In the last two decades, studies of excavated Chinese texts have illuminated ancient Chinese history. One of the formative eras of pre-imperial China, the Zhou (11th -3rd centuries BCE), was a time of tremendous political and social transformation—experiencing the rise and fall of political hegemonies and sacred kingships, the transition from simple to complex agricultural economies, extensive contact with other regional cultures, and increasing literary production. Such changes are reflected in written texts written on bone, bronze, and bamboo found in ancient caches and tombs. Constance Cook, professor of Chinese language and literature, director of Lehigh’s Asian Studies program and director of the Lehigh in Shanghai Internship Program, has been studying these texts since the 1970s. Recently, she has focused on texts excavated from tombs in Bronze Age China which reflect a hierarchical system of ancestor worship that was ultimately transformed by the followers of Confucius into a program for the education of youth and self-transformation.
As part of a project funded by the National Endowment for the Humanities, Cook is examining the concept of the Dao—the “path” or the “way” in Chinese philosophy—as it arose out of the worship of founder ancestors, particularly the Zhou founders, and was tied to the rise of clan-based states with a need for a “national” identity. Using ethnographic studies from other traditional cultures as well as transmitted and excavated texts from ancient China, Cook studies the role of founder worship rituals in the preservation and manipulation of social memory. For a ruler, fostering an ancestral or pseudo-ancestral connection to a mythical or semi-mythical ancient king through a lineage relationship bought a seat at the political negotiating table. It conferred authenticity as well as economic rights. For a disenfranchised elite male (as many young Confucians were), the ritual practices used to maintain these connections were a life-line to personal power beyond politics.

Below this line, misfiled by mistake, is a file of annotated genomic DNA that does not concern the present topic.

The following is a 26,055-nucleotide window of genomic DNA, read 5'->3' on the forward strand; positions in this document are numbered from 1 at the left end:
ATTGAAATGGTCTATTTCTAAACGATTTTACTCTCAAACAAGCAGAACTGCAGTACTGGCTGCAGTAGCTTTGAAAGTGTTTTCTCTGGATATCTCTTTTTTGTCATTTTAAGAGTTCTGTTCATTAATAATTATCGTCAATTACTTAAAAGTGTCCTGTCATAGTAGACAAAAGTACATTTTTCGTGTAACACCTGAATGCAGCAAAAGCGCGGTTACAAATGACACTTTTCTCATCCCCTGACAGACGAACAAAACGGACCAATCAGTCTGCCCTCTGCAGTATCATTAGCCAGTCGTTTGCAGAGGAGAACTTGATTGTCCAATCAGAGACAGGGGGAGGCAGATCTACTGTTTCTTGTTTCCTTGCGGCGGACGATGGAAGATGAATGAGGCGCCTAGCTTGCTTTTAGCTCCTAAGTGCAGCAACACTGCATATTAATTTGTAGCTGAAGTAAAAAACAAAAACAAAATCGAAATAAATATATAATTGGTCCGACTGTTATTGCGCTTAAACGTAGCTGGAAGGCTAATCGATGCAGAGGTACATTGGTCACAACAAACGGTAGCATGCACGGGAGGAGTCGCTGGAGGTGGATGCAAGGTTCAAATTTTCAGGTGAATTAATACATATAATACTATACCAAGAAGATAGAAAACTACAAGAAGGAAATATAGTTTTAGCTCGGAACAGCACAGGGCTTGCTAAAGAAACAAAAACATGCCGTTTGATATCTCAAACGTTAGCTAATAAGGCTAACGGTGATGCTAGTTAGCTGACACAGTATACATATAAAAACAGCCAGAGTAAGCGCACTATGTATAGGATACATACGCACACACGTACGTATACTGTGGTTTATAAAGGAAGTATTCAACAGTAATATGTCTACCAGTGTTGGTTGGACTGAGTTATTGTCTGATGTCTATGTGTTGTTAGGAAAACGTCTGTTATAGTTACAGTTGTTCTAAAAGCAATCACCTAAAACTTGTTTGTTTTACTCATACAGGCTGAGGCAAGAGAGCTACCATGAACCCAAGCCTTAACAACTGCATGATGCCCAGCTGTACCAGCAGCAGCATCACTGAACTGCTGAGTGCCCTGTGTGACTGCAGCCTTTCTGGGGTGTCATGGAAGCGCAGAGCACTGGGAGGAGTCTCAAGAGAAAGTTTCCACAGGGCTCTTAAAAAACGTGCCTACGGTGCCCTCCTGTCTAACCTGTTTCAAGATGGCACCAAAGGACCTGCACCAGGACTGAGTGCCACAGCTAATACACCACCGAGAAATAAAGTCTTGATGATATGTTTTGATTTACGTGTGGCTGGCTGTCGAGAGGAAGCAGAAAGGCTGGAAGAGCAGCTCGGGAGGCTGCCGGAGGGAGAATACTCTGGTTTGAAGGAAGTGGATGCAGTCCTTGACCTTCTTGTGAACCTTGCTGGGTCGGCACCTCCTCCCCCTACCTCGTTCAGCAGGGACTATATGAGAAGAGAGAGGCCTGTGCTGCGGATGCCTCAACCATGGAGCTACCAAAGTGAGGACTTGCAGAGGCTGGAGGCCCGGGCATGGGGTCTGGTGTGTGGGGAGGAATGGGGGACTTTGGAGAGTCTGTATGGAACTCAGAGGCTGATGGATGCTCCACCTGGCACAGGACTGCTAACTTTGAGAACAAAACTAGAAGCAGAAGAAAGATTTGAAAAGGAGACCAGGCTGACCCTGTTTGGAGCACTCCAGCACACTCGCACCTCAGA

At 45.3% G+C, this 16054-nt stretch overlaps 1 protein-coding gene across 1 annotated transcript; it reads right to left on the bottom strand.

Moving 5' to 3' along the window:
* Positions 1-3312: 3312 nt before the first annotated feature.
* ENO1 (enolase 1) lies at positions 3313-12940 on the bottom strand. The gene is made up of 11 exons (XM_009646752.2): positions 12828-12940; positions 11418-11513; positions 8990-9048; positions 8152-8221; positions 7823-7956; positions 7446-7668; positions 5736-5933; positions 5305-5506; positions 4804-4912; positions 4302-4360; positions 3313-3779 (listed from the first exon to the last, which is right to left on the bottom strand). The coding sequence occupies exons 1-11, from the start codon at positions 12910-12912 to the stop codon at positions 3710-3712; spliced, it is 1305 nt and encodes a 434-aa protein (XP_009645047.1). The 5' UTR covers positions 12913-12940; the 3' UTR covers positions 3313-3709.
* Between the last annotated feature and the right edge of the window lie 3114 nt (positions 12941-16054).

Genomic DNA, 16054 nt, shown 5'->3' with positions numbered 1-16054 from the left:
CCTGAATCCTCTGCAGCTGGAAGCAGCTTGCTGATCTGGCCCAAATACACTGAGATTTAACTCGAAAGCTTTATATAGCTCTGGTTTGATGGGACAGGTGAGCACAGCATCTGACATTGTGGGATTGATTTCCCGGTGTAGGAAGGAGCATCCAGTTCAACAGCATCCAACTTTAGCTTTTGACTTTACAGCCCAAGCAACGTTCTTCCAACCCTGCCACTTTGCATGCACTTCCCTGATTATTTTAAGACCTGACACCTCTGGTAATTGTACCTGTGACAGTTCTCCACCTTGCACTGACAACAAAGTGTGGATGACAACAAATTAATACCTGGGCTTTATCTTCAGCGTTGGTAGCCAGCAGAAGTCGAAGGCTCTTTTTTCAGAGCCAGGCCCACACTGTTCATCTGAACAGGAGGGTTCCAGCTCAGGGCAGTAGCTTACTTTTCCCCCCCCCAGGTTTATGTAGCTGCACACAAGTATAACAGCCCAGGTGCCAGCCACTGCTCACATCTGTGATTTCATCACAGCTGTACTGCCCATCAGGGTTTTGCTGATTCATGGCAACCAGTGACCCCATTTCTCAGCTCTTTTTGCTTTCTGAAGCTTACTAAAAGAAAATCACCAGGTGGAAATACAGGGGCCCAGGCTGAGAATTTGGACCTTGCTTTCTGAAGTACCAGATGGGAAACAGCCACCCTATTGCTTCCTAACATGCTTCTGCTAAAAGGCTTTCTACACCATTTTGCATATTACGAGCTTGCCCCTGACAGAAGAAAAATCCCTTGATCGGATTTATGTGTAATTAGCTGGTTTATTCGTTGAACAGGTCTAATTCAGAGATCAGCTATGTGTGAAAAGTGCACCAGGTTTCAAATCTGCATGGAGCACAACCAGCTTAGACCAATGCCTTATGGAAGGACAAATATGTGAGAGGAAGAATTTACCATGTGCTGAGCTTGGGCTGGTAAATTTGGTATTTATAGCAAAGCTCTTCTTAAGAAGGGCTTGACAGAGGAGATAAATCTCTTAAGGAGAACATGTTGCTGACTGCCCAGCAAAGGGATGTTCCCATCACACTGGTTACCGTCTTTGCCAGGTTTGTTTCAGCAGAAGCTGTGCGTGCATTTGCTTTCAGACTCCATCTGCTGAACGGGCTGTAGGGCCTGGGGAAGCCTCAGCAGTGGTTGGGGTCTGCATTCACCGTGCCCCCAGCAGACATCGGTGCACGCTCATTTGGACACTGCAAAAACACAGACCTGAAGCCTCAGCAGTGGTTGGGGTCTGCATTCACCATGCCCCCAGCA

Using ethnographic studies from other traditional cultures as well as transmitted and excavated texts from ancient China, Cook studies the role of founder worship rituals in the preservation and manipulation of social memory.
Cook is focusing on the repetition and evolution of the ritual choreography, liturgy, and rhetoric that began with ancestor worship and ended with the Confucian institution of education. “The performance of forms of this ritual informed all secular and sacred relationships; they defined a person’s social and political identity,” she says. “Ritual had to do with the creation and maintenance of these identities.”
Cook says this “Way of the Former Kings” reached a peak of popularity towards the end of the Zhou period and was fundamental to the Confucian emphasis on education. Learning for the early Confucians was the path to recreating oneself in the model of a particular ancient sage king. The rhetoric of this “Way” can be traced right back through time to the earliest Zhou bronze inscriptions. In her book, she shows how the roots the Confucian practice are especially evident in the promotion ceremonies performed by elite youths when they were awarded the positions occupied by their fathers. She shows how while the majority of inscriptions testify an allegiance to the Zhou founders, minority traditions—such as one for women and others for non-Zhou clans with different founders—become increasingly evident over time. Some of these minority traditions may have been behind many of the anti-Confucian movements or the cacophony of different “Ways” in the later Zhou era. With the collapse of the Zhou kinship-based hierarchy and the rise of non-Zhou powers, such as the Chu people in the south (a culture studied in previous books by Cook), Cook says the meaning of Dao shifted away from following an ancestrally defined ritual practice to one of abstract forces of nature, such as the Five Phases (of elemental energies) and Yin and Yang.